A mutual fund is an investment vehicle that pools financial resources from investors sharing a common investment objective and invests the sum accumulated across various asset classes and money market instruments to generate capital appreciation. Investors need not directly invest in any asset class or fixed income security as the mutual fund does this job for them. Also, the mutual fund manager carefully analyses and builds a portfolio of securities to offer investors active risk management. There is no concentration risk like in stocks, as mutual funds invest in a basket of securities.
Mutual funds can be broadly categorized as – equity funds and debt funds.
- Equity mutual funds are those open ended schemes that aim at generating capital appreciation over the long term by predominantly investing in equity and equity related instruments of publicly listed companies
- Debt mutual funds on the other hand invest in fixed income securities and money market instruments to offer high liquidity and stable returns while safeguarding the investment capital
For those who haven’t explored the mutual fund spectrum, they can now consider market linked schemes like equity funds because they offer tax benefit. By investing in a tax saving scheme like Equity Linked Savings Scheme, investors can bring down their tax liability and at the same time create long term wealth.
What is Equity Linked Savings Scheme?
By now you know the Equity Linked Savings Scheme or ELSS as it is commonly referred to as is an open ended tax saving scheme that comes with a tax benefit. This tax saver fund has a statutory lock-in period of three years. If you compare other tax saving instruments that come under Section 80C of the Indian Income Tax Act, 1961, ELSS has the shortest lock-in period. This can be a good tax saving option for investors who do not wish to keep their money locked in for a longer duration. As per Section 80C, a tax paying citizen can invest up to Rs. 1,50,000 per fiscal year and reduce their tax liability. However, one can invest more than the said amount in ELSS as per their investment objective but cannot claim tax benefits for an amount exceeding Rs. 1.5 lakhs.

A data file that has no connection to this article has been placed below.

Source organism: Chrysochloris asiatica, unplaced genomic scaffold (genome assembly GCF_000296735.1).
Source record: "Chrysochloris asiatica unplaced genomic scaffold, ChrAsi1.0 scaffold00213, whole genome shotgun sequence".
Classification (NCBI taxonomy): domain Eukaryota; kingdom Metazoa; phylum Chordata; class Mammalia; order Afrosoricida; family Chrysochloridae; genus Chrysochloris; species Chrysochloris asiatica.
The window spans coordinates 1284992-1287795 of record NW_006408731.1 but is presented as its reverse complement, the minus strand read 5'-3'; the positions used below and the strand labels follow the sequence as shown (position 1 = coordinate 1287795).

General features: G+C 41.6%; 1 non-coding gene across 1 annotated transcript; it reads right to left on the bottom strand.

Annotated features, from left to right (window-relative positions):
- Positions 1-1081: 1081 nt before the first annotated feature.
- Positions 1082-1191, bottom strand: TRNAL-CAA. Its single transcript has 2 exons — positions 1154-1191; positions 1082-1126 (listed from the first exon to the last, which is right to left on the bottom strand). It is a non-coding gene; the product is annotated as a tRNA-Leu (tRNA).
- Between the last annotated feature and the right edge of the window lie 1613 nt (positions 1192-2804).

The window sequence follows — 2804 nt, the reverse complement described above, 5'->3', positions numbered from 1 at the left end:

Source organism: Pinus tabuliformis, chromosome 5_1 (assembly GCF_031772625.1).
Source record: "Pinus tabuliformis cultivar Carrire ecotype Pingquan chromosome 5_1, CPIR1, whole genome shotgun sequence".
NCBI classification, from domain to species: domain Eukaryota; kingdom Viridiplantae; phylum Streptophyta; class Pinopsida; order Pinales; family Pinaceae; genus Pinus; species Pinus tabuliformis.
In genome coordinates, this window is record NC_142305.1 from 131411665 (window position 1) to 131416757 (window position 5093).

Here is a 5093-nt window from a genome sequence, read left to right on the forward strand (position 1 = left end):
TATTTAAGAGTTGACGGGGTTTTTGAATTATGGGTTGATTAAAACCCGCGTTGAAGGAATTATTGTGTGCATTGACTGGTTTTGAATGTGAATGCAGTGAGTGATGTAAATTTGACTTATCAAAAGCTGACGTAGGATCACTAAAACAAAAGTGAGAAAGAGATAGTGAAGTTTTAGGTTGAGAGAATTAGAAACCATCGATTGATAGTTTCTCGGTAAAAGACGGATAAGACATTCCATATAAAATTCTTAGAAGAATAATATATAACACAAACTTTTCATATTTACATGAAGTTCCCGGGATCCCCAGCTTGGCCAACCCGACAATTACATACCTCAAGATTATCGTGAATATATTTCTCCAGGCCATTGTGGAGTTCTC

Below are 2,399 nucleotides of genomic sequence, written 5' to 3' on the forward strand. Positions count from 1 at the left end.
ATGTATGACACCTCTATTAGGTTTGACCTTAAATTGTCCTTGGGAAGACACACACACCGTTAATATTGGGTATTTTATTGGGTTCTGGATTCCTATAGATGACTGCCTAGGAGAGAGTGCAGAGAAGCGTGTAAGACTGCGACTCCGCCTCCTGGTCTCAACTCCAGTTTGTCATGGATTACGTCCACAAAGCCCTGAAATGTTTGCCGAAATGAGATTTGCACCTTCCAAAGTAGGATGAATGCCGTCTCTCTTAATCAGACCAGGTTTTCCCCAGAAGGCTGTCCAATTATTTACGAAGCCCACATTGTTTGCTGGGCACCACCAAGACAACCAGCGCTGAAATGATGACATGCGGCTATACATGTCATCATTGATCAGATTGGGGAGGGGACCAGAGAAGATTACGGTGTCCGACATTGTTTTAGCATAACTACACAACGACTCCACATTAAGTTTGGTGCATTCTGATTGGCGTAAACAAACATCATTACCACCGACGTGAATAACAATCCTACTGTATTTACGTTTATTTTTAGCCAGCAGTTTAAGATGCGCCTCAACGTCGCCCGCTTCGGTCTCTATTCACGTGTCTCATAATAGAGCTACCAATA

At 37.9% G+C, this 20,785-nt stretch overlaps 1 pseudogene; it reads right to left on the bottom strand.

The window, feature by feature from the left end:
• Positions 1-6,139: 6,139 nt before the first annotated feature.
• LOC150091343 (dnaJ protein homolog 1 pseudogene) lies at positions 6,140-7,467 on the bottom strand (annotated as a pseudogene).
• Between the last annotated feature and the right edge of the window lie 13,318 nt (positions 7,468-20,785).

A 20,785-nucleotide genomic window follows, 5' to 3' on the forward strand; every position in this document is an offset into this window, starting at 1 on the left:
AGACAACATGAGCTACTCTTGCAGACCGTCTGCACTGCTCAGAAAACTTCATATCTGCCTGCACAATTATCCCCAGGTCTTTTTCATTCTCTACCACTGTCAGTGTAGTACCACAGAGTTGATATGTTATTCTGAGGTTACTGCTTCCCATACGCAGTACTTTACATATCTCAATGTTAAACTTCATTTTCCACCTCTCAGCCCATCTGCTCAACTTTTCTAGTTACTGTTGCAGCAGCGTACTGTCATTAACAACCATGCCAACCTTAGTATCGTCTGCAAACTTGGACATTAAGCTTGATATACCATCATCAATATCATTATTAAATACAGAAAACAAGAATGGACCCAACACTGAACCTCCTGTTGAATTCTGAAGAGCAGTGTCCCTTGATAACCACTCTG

Are mutual fund dividends taxed?
Mutual fund investors who choose for dividend option over the growth option can expect regular dividends from mutual fund investments. These investors do not have to pay any tax as dividends derived from mutual funds are treated as tax free. No tax is applicable for any type of dividend received by a mutual fund investor in India. Also, there is no upper limit on the exemption on dividends distributed by the mutual fund house to the investor.
How are capital gains from mutual funds taxed?
There are two types of capital gains tax – Short Term Capital Gains Tax (STCG) and Long Term Capital Gains Tax (LTCG)
Tax on LTCG and STCG derived equity mutual funds are different than that levied on debt mutual funds.
Tax on gains derived from equity funds
Investors who held on to their equity mutual fund investments for more than one year, their returns are applicable for long term capital gains tax. However, only if the gains are above Rs. 1 lakh, only then a 10 percent tax is levied. Otherwise, the gains are tax free. For investors who sell their equity mutual funds within 12 months, they will have to pay a short term capital gains tax of 15 percent. Investors will have to pay this tax irrespective of the amount of the gains they earn.